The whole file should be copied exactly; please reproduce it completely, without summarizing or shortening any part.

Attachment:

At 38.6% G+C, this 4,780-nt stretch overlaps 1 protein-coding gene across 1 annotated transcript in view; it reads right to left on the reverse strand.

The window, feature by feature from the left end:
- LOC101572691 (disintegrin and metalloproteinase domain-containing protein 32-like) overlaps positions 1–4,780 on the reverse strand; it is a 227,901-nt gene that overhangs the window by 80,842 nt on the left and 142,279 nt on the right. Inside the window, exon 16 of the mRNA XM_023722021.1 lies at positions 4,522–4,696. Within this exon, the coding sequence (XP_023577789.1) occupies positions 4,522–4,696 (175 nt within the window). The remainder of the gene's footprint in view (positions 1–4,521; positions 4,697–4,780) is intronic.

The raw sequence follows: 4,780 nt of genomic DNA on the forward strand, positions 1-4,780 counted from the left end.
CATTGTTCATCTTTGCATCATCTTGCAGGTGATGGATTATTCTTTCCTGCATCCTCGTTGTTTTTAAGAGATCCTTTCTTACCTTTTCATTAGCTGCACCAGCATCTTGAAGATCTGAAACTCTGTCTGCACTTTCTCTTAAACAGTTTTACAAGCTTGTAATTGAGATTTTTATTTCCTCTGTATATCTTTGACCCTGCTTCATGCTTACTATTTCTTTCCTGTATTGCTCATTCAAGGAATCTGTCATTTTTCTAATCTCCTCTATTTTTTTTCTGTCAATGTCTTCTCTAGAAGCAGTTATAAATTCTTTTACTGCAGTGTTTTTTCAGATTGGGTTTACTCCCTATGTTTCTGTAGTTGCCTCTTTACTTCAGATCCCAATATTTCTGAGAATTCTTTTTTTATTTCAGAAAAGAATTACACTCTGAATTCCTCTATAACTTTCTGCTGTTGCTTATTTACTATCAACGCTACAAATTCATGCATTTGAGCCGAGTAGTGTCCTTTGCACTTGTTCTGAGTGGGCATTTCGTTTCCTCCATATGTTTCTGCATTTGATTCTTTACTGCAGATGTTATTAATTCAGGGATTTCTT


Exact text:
At 38.6% G+C, this 4,780-nt stretch overlaps 1 protein-coding gene across 1 annotated transcript in view; it reads right to left on the reverse strand.

The window, feature by feature from the left end:
- LOC101572691 (disintegrin and metalloproteinase domain-containing protein 32-like) overlaps positions 1–4,780 on the reverse strand; it is a 227,901-nt gene that overhangs the window by 80,842 nt on the left and 142,279 nt on the right. Inside the window, exon 16 of the mRNA XM_023722021.1 lies at positions 4,522–4,696. Within this exon, the coding sequence (XP_023577789.1) occupies positions 4,522–4,696 (175 nt within the window). The remainder of the gene's footprint in view (positions 1–4,521; positions 4,697–4,780) is intronic.

The raw sequence follows: 4,780 nt of genomic DNA on the forward strand, positions 1-4,780 counted from the left end.
CATTGTTCATCTTTGCATCATCTTGCAGGTGATGGATTATTCTTTCCTGCATCCTCGTTGTTTTTAAGAGATCCTTTCTTACCTTTTCATTAGCTGCACCAGCATCTTGAAGATCTGAAACTCTGTCTGCACTTTCTCTTAAACAGTTTTACAAGCTTGTAATTGAGATTTTTATTTCCTCTGTATATCTTTGACCCTGCTTCATGCTTACTATTTCTTTCCTGTATTGCTCATTCAAGGAATCTGTCATTTTTCTAATCTCCTCTATTTTTTTTCTGTCAATGTCTTCTCTAGAAGCAGTTATAAATTCTTTTACTGCAGTGTTTTTTCAGATTGGGTTTACTCCCTATGTTTCTGTAGTTGCCTCTTTACTTCAGATCCCAATATTTCTGAGAATTCTTTTTTTATTTCAGAAAAGAATTACACTCTGAATTCCTCTATAACTTTCTGCTGTTGCTTATTTACTATCAACGCTACAAATTCATGCATTTGAGCCGAGTAGTGTCCTTTGCACTTGTTCTGAGTGGGCATTTCGTTTCCTCCATATGTTTCTGCATTTGATTCTTTACTGCAGATGTTATTAATTCAGGGATTTCTT